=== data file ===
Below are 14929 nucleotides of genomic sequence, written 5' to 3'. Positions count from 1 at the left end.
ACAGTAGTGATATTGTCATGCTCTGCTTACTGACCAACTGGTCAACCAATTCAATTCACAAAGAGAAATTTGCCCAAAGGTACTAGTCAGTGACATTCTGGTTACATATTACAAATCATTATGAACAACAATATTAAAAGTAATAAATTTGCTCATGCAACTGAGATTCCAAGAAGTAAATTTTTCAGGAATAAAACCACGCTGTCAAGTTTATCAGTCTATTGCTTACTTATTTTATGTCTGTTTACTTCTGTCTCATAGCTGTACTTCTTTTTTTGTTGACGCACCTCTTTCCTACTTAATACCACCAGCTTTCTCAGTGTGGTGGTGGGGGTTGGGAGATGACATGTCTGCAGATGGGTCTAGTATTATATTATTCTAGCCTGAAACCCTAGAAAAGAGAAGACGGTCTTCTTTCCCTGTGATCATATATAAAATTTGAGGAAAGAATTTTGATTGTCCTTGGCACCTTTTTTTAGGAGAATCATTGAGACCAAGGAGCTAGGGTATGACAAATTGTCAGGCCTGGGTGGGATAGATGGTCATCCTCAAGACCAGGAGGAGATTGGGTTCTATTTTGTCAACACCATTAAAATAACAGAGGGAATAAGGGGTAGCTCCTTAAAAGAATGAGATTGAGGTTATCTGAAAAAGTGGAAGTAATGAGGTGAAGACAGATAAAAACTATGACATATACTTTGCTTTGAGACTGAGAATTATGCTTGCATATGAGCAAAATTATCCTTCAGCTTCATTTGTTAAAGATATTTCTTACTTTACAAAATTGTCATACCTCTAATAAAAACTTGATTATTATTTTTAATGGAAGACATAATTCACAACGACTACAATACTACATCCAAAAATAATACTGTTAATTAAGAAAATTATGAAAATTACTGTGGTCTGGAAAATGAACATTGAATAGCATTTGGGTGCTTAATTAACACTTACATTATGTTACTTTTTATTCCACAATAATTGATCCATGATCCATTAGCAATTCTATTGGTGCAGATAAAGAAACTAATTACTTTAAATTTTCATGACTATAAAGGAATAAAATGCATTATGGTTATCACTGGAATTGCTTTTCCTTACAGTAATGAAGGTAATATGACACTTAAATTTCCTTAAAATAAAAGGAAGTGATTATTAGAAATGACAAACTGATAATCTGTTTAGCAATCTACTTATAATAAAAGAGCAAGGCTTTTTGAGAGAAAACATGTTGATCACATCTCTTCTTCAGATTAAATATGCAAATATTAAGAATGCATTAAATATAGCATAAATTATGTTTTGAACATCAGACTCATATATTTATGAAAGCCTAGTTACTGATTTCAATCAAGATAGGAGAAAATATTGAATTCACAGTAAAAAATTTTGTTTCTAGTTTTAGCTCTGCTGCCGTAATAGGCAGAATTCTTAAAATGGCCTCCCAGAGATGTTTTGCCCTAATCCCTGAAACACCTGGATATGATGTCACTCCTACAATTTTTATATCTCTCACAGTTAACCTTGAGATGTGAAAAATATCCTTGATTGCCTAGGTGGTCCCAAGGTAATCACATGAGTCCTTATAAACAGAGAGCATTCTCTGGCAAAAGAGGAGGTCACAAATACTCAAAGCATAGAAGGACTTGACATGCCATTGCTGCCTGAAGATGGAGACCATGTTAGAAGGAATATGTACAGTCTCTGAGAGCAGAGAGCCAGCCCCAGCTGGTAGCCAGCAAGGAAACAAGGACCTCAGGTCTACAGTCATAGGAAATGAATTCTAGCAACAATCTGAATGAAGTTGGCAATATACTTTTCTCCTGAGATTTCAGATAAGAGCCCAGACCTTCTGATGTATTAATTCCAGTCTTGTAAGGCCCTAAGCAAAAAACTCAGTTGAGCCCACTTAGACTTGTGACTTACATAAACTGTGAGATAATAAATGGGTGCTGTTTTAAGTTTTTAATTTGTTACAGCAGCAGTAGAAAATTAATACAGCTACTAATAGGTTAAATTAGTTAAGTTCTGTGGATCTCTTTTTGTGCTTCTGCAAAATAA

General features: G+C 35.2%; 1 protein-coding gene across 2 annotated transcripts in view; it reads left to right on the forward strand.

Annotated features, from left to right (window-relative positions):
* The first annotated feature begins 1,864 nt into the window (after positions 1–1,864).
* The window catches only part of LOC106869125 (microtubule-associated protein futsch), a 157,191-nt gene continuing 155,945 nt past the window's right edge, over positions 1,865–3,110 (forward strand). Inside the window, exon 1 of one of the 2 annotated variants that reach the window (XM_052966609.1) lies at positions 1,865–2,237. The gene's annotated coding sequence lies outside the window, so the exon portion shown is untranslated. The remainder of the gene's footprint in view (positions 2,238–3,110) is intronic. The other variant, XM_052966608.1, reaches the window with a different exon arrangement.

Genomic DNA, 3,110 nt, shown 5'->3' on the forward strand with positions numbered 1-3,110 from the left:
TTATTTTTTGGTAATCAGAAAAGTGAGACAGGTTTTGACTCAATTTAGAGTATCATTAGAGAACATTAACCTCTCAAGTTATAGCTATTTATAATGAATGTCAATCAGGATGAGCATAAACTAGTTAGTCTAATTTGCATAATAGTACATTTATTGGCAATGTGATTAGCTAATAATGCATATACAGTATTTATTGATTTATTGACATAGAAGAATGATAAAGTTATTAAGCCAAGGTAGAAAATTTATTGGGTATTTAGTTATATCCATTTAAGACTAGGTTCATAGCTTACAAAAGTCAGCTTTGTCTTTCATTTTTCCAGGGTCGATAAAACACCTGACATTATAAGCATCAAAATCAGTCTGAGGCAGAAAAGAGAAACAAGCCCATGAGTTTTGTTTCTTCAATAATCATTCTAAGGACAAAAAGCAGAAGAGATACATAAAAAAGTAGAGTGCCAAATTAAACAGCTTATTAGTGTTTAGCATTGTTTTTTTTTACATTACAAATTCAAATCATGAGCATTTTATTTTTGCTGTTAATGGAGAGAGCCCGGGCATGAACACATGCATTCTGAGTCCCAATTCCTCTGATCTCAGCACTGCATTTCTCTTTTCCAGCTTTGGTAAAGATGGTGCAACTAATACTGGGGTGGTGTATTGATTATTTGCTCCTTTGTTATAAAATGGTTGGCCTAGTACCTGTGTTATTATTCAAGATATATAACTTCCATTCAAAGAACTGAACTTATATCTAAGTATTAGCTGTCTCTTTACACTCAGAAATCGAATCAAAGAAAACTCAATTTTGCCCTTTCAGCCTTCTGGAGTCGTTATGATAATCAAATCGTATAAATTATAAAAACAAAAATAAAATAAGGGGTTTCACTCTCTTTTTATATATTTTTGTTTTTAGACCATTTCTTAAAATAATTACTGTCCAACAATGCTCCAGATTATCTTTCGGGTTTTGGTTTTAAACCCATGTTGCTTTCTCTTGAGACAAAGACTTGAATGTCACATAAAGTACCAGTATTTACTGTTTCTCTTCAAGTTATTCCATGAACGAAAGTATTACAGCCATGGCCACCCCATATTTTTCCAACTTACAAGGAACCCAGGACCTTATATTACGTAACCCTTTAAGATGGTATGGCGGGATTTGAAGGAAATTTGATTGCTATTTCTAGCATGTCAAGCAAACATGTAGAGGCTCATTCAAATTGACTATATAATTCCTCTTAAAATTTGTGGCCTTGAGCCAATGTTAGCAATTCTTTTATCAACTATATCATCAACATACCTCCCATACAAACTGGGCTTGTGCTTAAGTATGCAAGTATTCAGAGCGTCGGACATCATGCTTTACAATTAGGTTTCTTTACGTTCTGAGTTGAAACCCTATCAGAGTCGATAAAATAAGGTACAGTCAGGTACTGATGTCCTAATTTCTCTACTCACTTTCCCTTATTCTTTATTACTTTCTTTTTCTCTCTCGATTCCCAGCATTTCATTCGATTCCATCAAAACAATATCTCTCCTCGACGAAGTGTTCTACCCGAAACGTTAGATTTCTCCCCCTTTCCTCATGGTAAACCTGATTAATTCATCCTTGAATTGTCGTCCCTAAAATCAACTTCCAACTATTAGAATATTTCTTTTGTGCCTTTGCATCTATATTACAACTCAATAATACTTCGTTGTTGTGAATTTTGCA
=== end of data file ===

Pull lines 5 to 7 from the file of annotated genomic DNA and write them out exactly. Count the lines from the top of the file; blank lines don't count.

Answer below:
* The first annotated feature begins 1,864 nt into the window (after positions 1–1,864).
* The window catches only part of LOC106869125 (microtubule-associated protein futsch), a 157,191-nt gene continuing 155,945 nt past the window's right edge, over positions 1,865–3,110 (forward strand). Inside the window, exon 1 of one of the 2 annotated variants that reach the window (XM_052966609.1) lies at positions 1,865–2,237. The gene's annotated coding sequence lies outside the window, so the exon portion shown is untranslated. The remainder of the gene's footprint in view (positions 2,238–3,110) is intronic. The other variant, XM_052966608.1, reaches the window with a different exon arrangement.

Genomic DNA, 3,110 nt, shown 5'->3' on the forward strand with positions numbered 1-3,110 from the left: